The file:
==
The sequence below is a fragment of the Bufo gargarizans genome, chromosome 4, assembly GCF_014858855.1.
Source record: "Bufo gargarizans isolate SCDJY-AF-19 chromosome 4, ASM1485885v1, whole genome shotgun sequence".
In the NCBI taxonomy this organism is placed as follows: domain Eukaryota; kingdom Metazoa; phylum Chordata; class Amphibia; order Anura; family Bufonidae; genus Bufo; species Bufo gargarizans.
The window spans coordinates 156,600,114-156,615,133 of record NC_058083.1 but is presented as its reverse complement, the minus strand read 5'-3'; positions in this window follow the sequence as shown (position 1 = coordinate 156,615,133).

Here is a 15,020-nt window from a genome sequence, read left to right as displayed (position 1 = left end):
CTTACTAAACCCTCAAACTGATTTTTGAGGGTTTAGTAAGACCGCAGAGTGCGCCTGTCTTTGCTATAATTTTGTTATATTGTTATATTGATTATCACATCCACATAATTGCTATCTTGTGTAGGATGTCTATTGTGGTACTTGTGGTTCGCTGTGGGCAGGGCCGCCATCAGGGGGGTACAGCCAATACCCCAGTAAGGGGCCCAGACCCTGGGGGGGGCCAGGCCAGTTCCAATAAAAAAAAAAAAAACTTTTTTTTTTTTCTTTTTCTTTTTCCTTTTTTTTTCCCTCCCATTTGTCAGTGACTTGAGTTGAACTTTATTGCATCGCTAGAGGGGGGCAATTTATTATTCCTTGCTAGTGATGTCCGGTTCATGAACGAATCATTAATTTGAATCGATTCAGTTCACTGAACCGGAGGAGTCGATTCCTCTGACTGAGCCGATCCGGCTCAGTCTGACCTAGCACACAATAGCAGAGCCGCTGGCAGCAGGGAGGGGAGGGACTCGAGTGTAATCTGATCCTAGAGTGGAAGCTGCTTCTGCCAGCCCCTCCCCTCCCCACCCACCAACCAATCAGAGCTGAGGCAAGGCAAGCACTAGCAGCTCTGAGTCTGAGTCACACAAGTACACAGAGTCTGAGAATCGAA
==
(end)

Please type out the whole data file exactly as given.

The sequence below is a fragment of the Bufo gargarizans genome, chromosome 4, assembly GCF_014858855.1.
Source record: "Bufo gargarizans isolate SCDJY-AF-19 chromosome 4, ASM1485885v1, whole genome shotgun sequence".
In the NCBI taxonomy this organism is placed as follows: domain Eukaryota; kingdom Metazoa; phylum Chordata; class Amphibia; order Anura; family Bufonidae; genus Bufo; species Bufo gargarizans.
The window spans coordinates 156,600,114-156,615,133 of record NC_058083.1 but is presented as its reverse complement, the minus strand read 5'-3'; positions in this window follow the sequence as shown (position 1 = coordinate 156,615,133).

Here is a 15,020-nt window from a genome sequence, read left to right as displayed (position 1 = left end):
CTTACTAAACCCTCAAACTGATTTTTGAGGGTTTAGTAAGACCGCAGAGTGCGCCTGTCTTTGCTATAATTTTGTTATATTGTTATATTGATTATCACATCCACATAATTGCTATCTTGTGTAGGATGTCTATTGTGGTACTTGTGGTTCGCTGTGGGCAGGGCCGCCATCAGGGGGGTACAGCCAATACCCCAGTAAGGGGCCCAGACCCTGGGGGGGGCCAGGCCAGTTCCAATAAAAAAAAAAAAAACTTTTTTTTTTTTCTTTTTCTTTTTCCTTTTTTTTTCCCTCCCATTTGTCAGTGACTTGAGTTGAACTTTATTGCATCGCTAGAGGGGGGCAATTTATTATTCCTTGCTAGTGATGTCCGGTTCATGAACGAATCATTAATTTGAATCGATTCAGTTCACTGAACCGGAGGAGTCGATTCCTCTGACTGAGCCGATCCGGCTCAGTCTGACCTAGCACACAATAGCAGAGCCGCTGGCAGCAGGGAGGGGAGGGACTCGAGTGTAATCTGATCCTAGAGTGGAAGCTGCTTCTGCCAGCCCCTCCCCTCCCCACCCACCAACCAATCAGAGCTGAGGCAAGGCAAGCACTAGCAGCTCTGAGTCTGAGTCACACAAGTACACAGAGTCTGAGAATCGAA